2014 Winners   Past Winners  N. Y. Times article about Fiddle Contests      Our Festival Photo Albums

 

 

National Senior Champion and Fiddle Fest Judge J. C. Broughton

Fiddle Fest '04 Grand Champion Daniel Carwile with Texas Shorty

Festival Co-Chairs Brad & Shirley Adams

Founder Jana Jae with Festival Coordinator Kathleen Pixley

Fiddle Fest '04 Judges on stage

Family Fun at Snider's Camp

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June 5,6,7 2014
Grove Civic Center and Snider's Camp
Grove, OK



Including


(Certified by Weiser, Idaho)

and

Grand Lake National Clogging Contest
(Sanctioned by Maggie Valley, NC)

$1000 Fiddle Grand Champion 
$1000 Clogging Grand Champion

Over 80 other cash prizes

Two separate areas and stages allow separation of the fiddling and clogging competitions.  Shows will be staggered between two stages, with big evening shows providing a full weekend of great music.

Great headliners, judges, and talented contestants promise a great weekend for spectators and  participants alike.

 
GRAND LAKE NATIONAL
FIDDLE FEST

Nationally Certified by NOTFC, Weiser, ID
GRAND LAKE NATIONAL
CLOGGING CONTEST

Sanctioned by America’s Clogging Hall of Fame

$1000 GRAND PRIZE!
Plus over forty other Cash Prizes!

Entry Fees:

DIVISIONS:
(Enter only one)
OPEN
$15 if registered by May 15,
$25 for late entries

PEE WEE, JR. JR., JUNIOR, ADULT, SENIOR
$6 if registered by May 15
$12 for late entries

OTHER CONTESTS:
(Enter as many as you like)

Twin Fiddle, "Anything Goes" Hot Fiddle
Honey Creek Special, Jukebox (Groups)
Take Me Back to Tulsa

Flatpicking, Mandolin, Dobro
Banjo, Accompanist

$6 Entry Fee each contest


Contest rules in accordance with Weiser

Online Fiddle Fest Registration

Printable Fiddle Fest Registration Form

Fiddle Fest Prize Money

FESTIVAL TICKETS:  - Online with PayPal
                     - Printable Ticket Order Form

Grand Lake National Fiddle Fest Winners

Frequently Asked Questions

For information call 918-786-8896

$1000 OVERALL GRAND CHAMPION TEAM
Plus thousands in cash prizes and awards!

Categories include:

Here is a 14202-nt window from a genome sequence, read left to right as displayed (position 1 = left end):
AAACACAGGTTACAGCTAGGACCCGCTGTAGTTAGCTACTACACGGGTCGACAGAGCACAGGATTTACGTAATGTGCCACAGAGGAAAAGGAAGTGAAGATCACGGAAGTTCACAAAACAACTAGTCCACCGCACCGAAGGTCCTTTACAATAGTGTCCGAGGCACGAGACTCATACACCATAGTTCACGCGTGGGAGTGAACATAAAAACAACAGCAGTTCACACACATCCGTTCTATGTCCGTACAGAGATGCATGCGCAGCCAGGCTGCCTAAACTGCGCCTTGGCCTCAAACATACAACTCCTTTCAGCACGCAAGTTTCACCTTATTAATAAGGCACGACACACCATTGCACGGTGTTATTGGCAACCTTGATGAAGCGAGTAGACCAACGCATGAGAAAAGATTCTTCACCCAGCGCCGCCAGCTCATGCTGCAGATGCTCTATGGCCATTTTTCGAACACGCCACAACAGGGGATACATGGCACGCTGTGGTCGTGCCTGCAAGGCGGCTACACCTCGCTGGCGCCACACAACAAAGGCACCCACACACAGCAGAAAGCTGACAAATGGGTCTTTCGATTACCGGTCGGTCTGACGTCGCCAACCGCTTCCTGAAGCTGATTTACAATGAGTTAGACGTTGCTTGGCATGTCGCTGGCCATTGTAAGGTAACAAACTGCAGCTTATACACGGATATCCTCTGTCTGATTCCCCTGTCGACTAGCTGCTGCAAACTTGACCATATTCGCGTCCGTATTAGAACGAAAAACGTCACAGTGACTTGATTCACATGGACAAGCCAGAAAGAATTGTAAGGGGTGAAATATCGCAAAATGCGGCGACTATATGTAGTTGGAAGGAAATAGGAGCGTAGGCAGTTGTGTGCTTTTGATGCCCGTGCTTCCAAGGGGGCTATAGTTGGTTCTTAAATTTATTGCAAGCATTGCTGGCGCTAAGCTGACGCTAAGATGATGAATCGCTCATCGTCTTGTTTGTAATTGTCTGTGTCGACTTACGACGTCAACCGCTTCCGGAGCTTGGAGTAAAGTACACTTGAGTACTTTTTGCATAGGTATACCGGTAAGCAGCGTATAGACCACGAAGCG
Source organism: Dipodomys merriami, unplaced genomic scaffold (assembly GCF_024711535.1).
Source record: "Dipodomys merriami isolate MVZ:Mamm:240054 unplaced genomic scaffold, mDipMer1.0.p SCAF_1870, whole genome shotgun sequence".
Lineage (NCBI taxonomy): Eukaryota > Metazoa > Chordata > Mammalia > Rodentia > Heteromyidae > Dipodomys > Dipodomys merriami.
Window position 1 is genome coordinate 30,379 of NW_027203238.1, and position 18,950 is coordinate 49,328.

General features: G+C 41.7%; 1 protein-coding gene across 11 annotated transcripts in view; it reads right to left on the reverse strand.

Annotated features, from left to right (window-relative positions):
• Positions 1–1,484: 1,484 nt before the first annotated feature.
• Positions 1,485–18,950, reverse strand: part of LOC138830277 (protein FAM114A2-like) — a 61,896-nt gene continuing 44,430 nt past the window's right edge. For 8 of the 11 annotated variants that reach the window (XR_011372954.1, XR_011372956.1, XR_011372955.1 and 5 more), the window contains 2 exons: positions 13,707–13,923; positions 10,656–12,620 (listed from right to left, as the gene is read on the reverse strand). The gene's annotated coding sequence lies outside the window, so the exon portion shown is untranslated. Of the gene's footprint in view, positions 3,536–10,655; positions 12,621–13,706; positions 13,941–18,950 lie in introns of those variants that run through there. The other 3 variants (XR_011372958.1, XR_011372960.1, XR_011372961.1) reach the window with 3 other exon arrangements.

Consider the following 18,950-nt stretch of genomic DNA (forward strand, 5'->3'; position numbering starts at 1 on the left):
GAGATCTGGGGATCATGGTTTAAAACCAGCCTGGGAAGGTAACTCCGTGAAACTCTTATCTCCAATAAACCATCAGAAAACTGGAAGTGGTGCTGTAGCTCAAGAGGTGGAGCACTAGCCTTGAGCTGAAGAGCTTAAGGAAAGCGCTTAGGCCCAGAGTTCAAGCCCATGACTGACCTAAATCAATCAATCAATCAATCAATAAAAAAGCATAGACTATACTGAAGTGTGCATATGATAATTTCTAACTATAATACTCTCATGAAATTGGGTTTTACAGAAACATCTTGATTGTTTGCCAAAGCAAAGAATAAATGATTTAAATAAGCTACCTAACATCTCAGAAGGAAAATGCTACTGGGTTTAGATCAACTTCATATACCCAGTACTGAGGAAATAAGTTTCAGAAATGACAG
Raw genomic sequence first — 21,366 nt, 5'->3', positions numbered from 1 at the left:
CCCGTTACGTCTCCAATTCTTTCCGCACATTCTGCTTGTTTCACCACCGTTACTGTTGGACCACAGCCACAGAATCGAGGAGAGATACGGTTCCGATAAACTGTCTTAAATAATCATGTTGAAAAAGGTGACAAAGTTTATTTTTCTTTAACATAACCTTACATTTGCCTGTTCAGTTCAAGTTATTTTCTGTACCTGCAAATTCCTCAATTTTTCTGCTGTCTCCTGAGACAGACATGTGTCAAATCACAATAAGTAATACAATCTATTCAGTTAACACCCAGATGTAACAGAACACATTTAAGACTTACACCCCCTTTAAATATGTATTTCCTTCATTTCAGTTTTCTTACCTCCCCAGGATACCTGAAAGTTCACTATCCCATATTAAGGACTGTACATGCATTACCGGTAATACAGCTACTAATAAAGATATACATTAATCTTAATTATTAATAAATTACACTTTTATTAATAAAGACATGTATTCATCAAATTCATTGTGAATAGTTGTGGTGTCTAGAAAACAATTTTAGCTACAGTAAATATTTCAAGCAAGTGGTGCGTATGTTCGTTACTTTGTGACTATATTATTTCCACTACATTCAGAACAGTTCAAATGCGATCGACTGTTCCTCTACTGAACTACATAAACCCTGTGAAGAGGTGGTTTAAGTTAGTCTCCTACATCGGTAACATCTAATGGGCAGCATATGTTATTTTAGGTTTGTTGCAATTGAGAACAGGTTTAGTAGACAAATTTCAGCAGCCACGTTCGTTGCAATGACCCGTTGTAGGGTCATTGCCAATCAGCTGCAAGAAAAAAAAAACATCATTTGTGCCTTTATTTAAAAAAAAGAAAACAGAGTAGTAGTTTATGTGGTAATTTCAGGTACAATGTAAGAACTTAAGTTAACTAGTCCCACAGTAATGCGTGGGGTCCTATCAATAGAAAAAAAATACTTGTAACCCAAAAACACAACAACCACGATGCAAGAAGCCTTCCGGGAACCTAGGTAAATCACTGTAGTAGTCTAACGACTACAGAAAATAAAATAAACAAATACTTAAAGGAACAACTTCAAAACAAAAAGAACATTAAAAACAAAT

Line Dance
Line Dance Formation
Exhibition
Traditional Line Dance
Couples Hoedown
Couples Open Precision
Show and Challenge Solos

For further information or registration,
call 918-786-8896

What is Clogging and Where Did It Come From?

America's Clogging Hall of Fame

Ken & Lisa Beach, Clogging Contest Coordinator

Clogging Coordinator Lou Maiuri and Festival Coordinator Kathleen Pixley

Clogging contestants on stage

 

FIDDLE FEST Registration
(Clogging Registration - contact Kathleen at 918-786-8896)

Festival Tickets
(Admission to both Fiddle and Clogging events)

Online Fiddle Fest Registration

Online Festival Tickets

Printable Fiddle Fest Registration Form

Printable Festival Ticket Order Form

Fiddle Fest Contest Rules in accordance with Weiser

For further information call: 918-786-8896

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Grove, Oklahoma

Located in the foothills of the Ozark Mountains on scenic Grand Lake O' the Cherokees, Grove has the largest concentration of accommodations, restaurants, shops and attractions in the area including the world's largest free antique museum.  Grove is the perfect vacation spot for fishing, camping, golfing and, at contest time in June, the finest fiddling and clogging!  Come join us in the heart of Grove at the Grove Civic Center.

This is an Annual Event -- always held the first full week in June

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The New York Times
Published: May 5, 2006


Fiddling Contests: Battles With Bows and Strings

By AUSTIN CONSIDINE

ANYONE who's been in a rowdy honky tonk when "The Devil Went Down to Georgia" hit the jukebox knows how much fun dueling fiddlers can be. The song, by the Charlie Daniels Band, consistently elicits whoops and hollers from a well-lubricated barroom.